Whether city planners will start factoring in data on Uber and Lyft vehicles when analyzing the traffic impacts of a development could be determined today at the Board of Supervisors.
The supervisors could set a precedent with their vote on an appeal of the proposed luxury skyscraper at Oak Street and Van Ness Avenue. Critics argue the intersection could turn into a traffic nightmare because a city analysis of the project left out data on ride-hail vehicles.
The so-called One Oak project cleared the Planning Commission on June 16 despite traffic and parking concerns from neighbors. The 40-story tower is slated to include 304 condos and 136 parking spaces — a larger housing-to-parking ratio than outlined in the Market and Octavia Plan for the neighborhood.
Jason Henderson, a San Francisco State University professor who studies urban mobility, filed the appeal of the project’s environmental review under the California Environmental Quality Act.
Henderson said he is concerned that the project will turn the project area into a “Valencia Street on steroids,” with Uber and Lyft vehicles blocking bicycle lanes.
“This is an appropriate site for high-density residential development, so that’s not the question,”
Henderson said. “This is a transit-oriented, bikeable and walkable location, and that is what should be emphasized, and that is not what is being emphasized.”
Henderson argued that the environmental review is inadequate because, among other reasons, it failed to include any consideration of the potential Uber and Lyft trips that a luxury building could bring to the transit-rich neighborhood.
However, city planners argue that there is a lack of data on ride-hailing trips in San Francisco and they are not allowed to speculate in environmental reviews under CEQA.
In a July 17 letter to the Board of Supervisors, the Planning Department said that “many details regarding how these companies fit into the larger transportation picture in San Francisco remain unclear due to lack of data, mainly because Uber and Lyft, both private companies, generally choose not to disclose specifics of their business models unless compelled to do so.”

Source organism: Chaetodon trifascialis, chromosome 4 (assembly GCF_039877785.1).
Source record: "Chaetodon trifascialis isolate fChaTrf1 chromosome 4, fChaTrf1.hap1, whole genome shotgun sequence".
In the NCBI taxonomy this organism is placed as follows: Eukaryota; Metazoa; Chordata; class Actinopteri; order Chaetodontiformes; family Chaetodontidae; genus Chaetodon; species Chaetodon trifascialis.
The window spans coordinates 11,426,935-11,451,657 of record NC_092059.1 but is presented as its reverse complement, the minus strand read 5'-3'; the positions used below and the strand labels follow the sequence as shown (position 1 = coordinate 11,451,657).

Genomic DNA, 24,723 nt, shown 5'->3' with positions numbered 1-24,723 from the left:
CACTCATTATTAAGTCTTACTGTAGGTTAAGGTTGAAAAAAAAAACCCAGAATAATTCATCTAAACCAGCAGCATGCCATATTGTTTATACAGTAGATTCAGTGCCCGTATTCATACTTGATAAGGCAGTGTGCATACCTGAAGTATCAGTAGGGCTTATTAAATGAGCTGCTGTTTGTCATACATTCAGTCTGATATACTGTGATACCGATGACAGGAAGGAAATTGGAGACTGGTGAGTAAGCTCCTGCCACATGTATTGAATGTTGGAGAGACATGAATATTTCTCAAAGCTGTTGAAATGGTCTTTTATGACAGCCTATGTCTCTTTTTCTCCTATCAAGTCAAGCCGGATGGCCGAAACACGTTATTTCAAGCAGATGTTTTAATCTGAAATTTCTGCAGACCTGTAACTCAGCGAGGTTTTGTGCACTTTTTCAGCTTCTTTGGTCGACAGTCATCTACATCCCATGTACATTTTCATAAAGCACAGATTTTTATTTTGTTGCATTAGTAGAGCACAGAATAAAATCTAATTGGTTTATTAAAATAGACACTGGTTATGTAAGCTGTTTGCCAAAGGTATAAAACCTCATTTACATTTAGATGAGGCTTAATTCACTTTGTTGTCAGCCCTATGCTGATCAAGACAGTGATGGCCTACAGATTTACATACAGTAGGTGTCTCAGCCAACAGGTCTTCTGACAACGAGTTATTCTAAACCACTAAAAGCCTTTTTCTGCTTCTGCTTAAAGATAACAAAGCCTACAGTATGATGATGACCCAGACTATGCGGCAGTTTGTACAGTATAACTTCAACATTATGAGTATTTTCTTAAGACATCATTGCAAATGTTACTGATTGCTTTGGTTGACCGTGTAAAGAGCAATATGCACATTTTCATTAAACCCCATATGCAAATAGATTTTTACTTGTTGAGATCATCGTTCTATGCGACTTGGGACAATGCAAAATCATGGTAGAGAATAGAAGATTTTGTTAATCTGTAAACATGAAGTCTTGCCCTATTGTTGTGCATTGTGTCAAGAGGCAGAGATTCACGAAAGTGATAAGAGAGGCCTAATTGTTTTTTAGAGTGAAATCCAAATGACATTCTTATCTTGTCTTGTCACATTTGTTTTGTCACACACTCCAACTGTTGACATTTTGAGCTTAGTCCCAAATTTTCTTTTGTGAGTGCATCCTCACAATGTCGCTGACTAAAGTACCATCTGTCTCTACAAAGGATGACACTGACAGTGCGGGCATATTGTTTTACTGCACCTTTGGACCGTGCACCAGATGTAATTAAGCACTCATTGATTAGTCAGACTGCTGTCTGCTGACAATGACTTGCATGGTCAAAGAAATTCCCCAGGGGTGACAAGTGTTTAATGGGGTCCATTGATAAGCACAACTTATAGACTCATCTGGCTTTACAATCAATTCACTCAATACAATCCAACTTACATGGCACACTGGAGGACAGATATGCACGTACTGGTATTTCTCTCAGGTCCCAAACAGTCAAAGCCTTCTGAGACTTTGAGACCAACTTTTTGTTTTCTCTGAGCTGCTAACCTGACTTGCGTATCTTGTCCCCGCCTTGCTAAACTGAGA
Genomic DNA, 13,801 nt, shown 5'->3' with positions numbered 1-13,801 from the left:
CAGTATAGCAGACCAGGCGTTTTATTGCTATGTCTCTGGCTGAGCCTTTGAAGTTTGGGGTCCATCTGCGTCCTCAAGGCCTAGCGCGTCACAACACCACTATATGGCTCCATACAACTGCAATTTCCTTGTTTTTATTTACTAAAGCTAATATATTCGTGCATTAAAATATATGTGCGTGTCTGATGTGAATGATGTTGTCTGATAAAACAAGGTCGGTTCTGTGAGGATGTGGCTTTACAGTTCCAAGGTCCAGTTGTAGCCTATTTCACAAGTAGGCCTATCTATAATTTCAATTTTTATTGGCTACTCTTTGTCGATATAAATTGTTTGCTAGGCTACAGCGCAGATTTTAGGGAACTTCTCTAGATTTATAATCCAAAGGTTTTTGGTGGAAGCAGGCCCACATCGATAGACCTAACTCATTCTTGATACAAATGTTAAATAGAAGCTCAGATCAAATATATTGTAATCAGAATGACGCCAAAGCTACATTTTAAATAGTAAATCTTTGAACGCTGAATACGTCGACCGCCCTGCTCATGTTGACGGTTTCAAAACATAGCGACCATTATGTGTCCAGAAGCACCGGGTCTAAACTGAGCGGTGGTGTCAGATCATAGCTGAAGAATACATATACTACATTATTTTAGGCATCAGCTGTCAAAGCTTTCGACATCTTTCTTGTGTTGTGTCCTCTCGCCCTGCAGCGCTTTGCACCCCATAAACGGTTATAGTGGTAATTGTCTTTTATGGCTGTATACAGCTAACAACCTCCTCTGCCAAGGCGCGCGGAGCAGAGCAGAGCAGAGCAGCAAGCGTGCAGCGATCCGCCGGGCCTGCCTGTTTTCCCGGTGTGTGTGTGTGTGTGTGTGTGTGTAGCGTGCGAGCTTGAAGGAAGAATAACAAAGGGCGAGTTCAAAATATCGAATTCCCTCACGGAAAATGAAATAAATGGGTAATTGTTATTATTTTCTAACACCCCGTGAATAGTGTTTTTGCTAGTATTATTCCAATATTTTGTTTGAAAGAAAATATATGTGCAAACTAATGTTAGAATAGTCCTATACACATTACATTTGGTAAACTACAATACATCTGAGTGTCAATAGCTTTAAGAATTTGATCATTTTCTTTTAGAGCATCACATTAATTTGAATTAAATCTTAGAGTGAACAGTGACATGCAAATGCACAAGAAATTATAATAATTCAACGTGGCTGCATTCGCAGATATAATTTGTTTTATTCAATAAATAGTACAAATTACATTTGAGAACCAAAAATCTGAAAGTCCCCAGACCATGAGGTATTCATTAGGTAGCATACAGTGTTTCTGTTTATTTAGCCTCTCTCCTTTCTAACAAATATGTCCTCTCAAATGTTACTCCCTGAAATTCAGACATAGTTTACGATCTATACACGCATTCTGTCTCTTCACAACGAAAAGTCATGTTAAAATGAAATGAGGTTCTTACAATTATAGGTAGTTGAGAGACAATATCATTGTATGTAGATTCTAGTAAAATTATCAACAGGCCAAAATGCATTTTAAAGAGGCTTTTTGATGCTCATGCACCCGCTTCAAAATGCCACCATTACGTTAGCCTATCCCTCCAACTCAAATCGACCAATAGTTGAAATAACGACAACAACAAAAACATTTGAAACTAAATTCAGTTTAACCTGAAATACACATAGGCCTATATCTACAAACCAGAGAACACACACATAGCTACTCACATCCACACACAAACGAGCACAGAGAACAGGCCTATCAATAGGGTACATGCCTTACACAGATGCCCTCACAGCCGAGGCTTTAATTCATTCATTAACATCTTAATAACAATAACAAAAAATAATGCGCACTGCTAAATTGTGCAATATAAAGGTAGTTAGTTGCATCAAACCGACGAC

The Planning Department does acknowledge that Uber and Lyft use has about doubled in San Francisco since 2015.
The San Francisco Examiner reported in June that Uber and Lyft account for 15 percent of all vehicle trips in The City. Furthermore, city data shows there were 45,000 Uber and Lyft drivers in San Francisco as of 2016.
“All you have to do is look at the windshields of the cars and you see U’s and pink moustaches,” Henderson said. “It’s having a huge impact, and we have evidence that it’s having
Henderson said that the project might include a taxi stand for Uber and Lyft pick-ups if city planners considered the ride-hail data.
“You create a taxi stand, not on Market and not on Van Ness,” Henderson said. “And if you really insist that you have to have an Uber to get to the Mission, this is where you get it.”
“You might have to walk a block or two,” he said.
Mary Murphy, an attorney for the project owner, reiterated the Planning Department’s position in an Aug. 25 letter urging the supervisors to reject the appeal.
“The appeal attacks the project’s [environmental impact report] by taking issue primarily with The City’s wind and transportation methodologies,” Murphy wrote. “These are not unique to the analysis before this board in this EIR, rather, they are employed by The City in all its environmental review documents.”
The Board of Supervisors will also consider today the wind and delivery impacts raised in the appeal.
Editor’s Note: This story has been updated to clarify that as of June, Uber and Lyft accounted for 15 percent of all vehicle trips in The City.